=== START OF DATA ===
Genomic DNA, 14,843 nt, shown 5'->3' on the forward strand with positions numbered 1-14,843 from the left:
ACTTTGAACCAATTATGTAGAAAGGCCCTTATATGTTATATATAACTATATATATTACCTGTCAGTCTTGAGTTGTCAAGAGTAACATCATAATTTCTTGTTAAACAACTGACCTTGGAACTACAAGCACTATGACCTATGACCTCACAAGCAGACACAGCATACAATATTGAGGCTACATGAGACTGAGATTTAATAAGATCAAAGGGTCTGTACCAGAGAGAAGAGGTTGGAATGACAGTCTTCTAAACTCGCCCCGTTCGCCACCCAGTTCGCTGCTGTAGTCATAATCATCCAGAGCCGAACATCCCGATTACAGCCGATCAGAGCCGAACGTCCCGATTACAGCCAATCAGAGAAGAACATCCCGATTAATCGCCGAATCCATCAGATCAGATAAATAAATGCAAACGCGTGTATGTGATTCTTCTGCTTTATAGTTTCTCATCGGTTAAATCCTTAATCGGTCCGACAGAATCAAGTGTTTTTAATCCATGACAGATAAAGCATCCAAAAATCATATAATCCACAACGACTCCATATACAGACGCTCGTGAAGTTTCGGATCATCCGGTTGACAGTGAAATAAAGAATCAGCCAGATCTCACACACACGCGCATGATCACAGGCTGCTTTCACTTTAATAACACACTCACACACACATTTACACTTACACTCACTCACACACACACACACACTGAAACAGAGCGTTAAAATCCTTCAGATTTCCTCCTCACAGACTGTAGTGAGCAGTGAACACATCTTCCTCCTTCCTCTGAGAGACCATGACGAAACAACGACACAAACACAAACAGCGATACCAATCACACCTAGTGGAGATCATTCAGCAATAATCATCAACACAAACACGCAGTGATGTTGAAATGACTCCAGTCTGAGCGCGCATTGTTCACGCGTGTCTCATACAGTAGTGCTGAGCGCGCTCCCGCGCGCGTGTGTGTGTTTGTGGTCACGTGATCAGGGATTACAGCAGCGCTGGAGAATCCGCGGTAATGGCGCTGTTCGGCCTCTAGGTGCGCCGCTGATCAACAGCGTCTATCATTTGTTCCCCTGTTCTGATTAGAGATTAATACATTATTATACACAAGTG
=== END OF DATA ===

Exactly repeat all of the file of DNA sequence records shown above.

Genomic DNA, 14,843 nt, shown 5'->3' on the forward strand with positions numbered 1-14,843 from the left:
ACTTTGAACCAATTATGTAGAAAGGCCCTTATATGTTATATATAACTATATATATTACCTGTCAGTCTTGAGTTGTCAAGAGTAACATCATAATTTCTTGTTAAACAACTGACCTTGGAACTACAAGCACTATGACCTATGACCTCACAAGCAGACACAGCATACAATATTGAGGCTACATGAGACTGAGATTTAATAAGATCAAAGGGTCTGTACCAGAGAGAAGAGGTTGGAATGACAGTCTTCTAAACTCGCCCCGTTCGCCACCCAGTTCGCTGCTGTAGTCATAATCATCCAGAGCCGAACATCCCGATTACAGCCGATCAGAGCCGAACGTCCCGATTACAGCCAATCAGAGAAGAACATCCCGATTAATCGCCGAATCCATCAGATCAGATAAATAAATGCAAACGCGTGTATGTGATTCTTCTGCTTTATAGTTTCTCATCGGTTAAATCCTTAATCGGTCCGACAGAATCAAGTGTTTTTAATCCATGACAGATAAAGCATCCAAAAATCATATAATCCACAACGACTCCATATACAGACGCTCGTGAAGTTTCGGATCATCCGGTTGACAGTGAAATAAAGAATCAGCCAGATCTCACACACACGCGCATGATCACAGGCTGCTTTCACTTTAATAACACACTCACACACACATTTACACTTACACTCACTCACACACACACACACACTGAAACAGAGCGTTAAAATCCTTCAGATTTCCTCCTCACAGACTGTAGTGAGCAGTGAACACATCTTCCTCCTTCCTCTGAGAGACCATGACGAAACAACGACACAAACACAAACAGCGATACCAATCACACCTAGTGGAGATCATTCAGCAATAATCATCAACACAAACACGCAGTGATGTTGAAATGACTCCAGTCTGAGCGCGCATTGTTCACGCGTGTCTCATACAGTAGTGCTGAGCGCGCTCCCGCGCGCGTGTGTGTGTTTGTGGTCACGTGATCAGGGATTACAGCAGCGCTGGAGAATCCGCGGTAATGGCGCTGTTCGGCCTCTAGGTGCGCCGCTGATCAACAGCGTCTATCATTTGTTCCCCTGTTCTGATTAGAGATTAATACATTATTATACACAAGTG